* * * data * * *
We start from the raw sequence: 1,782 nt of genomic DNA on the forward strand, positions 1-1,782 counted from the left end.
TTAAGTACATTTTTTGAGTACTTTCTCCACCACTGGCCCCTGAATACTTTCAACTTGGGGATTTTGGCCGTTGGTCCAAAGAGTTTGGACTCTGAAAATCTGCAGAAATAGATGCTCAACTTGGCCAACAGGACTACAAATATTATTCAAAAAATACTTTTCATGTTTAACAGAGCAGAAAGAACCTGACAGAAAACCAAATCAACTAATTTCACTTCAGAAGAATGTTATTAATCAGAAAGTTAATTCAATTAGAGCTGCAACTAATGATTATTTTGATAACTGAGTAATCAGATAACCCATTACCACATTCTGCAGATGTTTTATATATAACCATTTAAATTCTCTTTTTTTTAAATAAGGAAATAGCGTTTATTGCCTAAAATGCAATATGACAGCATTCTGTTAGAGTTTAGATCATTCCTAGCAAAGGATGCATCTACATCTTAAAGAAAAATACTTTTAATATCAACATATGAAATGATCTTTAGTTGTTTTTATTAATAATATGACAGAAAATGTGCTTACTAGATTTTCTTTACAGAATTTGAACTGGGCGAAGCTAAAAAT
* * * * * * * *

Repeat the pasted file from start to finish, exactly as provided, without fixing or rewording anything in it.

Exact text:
We start from the raw sequence: 1,782 nt of genomic DNA on the forward strand, positions 1-1,782 counted from the left end.
TTAAGTACATTTTTTGAGTACTTTCTCCACCACTGGCCCCTGAATACTTTCAACTTGGGGATTTTGGCCGTTGGTCCAAAGAGTTTGGACTCTGAAAATCTGCAGAAATAGATGCTCAACTTGGCCAACAGGACTACAAATATTATTCAAAAAATACTTTTCATGTTTAACAGAGCAGAAAGAACCTGACAGAAAACCAAATCAACTAATTTCACTTCAGAAGAATGTTATTAATCAGAAAGTTAATTCAATTAGAGCTGCAACTAATGATTATTTTGATAACTGAGTAATCAGATAACCCATTACCACATTCTGCAGATGTTTTATATATAACCATTTAAATTCTCTTTTTTTTAAATAAGGAAATAGCGTTTATTGCCTAAAATGCAATATGACAGCATTCTGTTAGAGTTTAGATCATTCCTAGCAAAGGATGCATCTACATCTTAAAGAAAAATACTTTTAATATCAACATATGAAATGATCTTTAGTTGTTTTTATTAATAATATGACAGAAAATGTGCTTACTAGATTTTCTTTACAGAATTTGAACTGGGCGAAGCTAAAAAT